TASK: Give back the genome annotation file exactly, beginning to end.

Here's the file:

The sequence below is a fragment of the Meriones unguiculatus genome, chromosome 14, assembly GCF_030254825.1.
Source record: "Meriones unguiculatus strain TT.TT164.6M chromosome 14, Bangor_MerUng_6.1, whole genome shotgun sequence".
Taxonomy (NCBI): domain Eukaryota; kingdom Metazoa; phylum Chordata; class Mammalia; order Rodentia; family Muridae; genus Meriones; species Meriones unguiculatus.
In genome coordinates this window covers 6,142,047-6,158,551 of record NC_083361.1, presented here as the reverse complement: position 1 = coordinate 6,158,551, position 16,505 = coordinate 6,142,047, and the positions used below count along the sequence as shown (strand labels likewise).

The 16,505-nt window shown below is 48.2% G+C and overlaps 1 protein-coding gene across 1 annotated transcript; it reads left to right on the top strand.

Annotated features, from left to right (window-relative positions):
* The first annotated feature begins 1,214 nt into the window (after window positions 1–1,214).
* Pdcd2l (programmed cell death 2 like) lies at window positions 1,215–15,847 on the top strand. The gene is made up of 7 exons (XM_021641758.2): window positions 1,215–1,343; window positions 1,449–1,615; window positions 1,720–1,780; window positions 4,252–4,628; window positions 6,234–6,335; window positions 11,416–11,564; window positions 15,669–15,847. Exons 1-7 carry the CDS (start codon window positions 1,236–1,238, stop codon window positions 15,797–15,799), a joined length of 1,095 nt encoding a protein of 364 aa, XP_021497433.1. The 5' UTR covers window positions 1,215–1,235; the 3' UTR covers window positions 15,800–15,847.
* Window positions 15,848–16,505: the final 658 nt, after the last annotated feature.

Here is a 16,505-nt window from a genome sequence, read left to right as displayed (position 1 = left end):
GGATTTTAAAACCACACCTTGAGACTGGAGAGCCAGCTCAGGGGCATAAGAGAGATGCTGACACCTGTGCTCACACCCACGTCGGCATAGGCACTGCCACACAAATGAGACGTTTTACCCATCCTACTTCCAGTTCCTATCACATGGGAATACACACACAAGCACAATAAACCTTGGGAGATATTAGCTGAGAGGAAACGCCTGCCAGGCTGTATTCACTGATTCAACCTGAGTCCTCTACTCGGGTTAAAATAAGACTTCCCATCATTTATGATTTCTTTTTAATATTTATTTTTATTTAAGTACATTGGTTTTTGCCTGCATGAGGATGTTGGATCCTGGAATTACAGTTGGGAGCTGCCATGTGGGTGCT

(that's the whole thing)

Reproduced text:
The sequence below is a fragment of the Meriones unguiculatus genome, chromosome 14, assembly GCF_030254825.1.
Source record: "Meriones unguiculatus strain TT.TT164.6M chromosome 14, Bangor_MerUng_6.1, whole genome shotgun sequence".
Taxonomy (NCBI): domain Eukaryota; kingdom Metazoa; phylum Chordata; class Mammalia; order Rodentia; family Muridae; genus Meriones; species Meriones unguiculatus.
In genome coordinates this window covers 6,142,047-6,158,551 of record NC_083361.1, presented here as the reverse complement: position 1 = coordinate 6,158,551, position 16,505 = coordinate 6,142,047, and the positions used below count along the sequence as shown (strand labels likewise).

The 16,505-nt window shown below is 48.2% G+C and overlaps 1 protein-coding gene across 1 annotated transcript; it reads left to right on the top strand.

Annotated features, from left to right (window-relative positions):
* The first annotated feature begins 1,214 nt into the window (after window positions 1–1,214).
* Pdcd2l (programmed cell death 2 like) lies at window positions 1,215–15,847 on the top strand. The gene is made up of 7 exons (XM_021641758.2): window positions 1,215–1,343; window positions 1,449–1,615; window positions 1,720–1,780; window positions 4,252–4,628; window positions 6,234–6,335; window positions 11,416–11,564; window positions 15,669–15,847. Exons 1-7 carry the CDS (start codon window positions 1,236–1,238, stop codon window positions 15,797–15,799), a joined length of 1,095 nt encoding a protein of 364 aa, XP_021497433.1. The 5' UTR covers window positions 1,215–1,235; the 3' UTR covers window positions 15,800–15,847.
* Window positions 15,848–16,505: the final 658 nt, after the last annotated feature.

Here is a 16,505-nt window from a genome sequence, read left to right as displayed (position 1 = left end):
GGATTTTAAAACCACACCTTGAGACTGGAGAGCCAGCTCAGGGGCATAAGAGAGATGCTGACACCTGTGCTCACACCCACGTCGGCATAGGCACTGCCACACAAATGAGACGTTTTACCCATCCTACTTCCAGTTCCTATCACATGGGAATACACACACAAGCACAATAAACCTTGGGAGATATTAGCTGAGAGGAAACGCCTGCCAGGCTGTATTCACTGATTCAACCTGAGTCCTCTACTCGGGTTAAAATAAGACTTCCCATCATTTATGATTTCTTTTTAATATTTATTTTTATTTAAGTACATTGGTTTTTGCCTGCATGAGGATGTTGGATCCTGGAATTACAGTTGGGAGCTGCCATGTGGGTGCT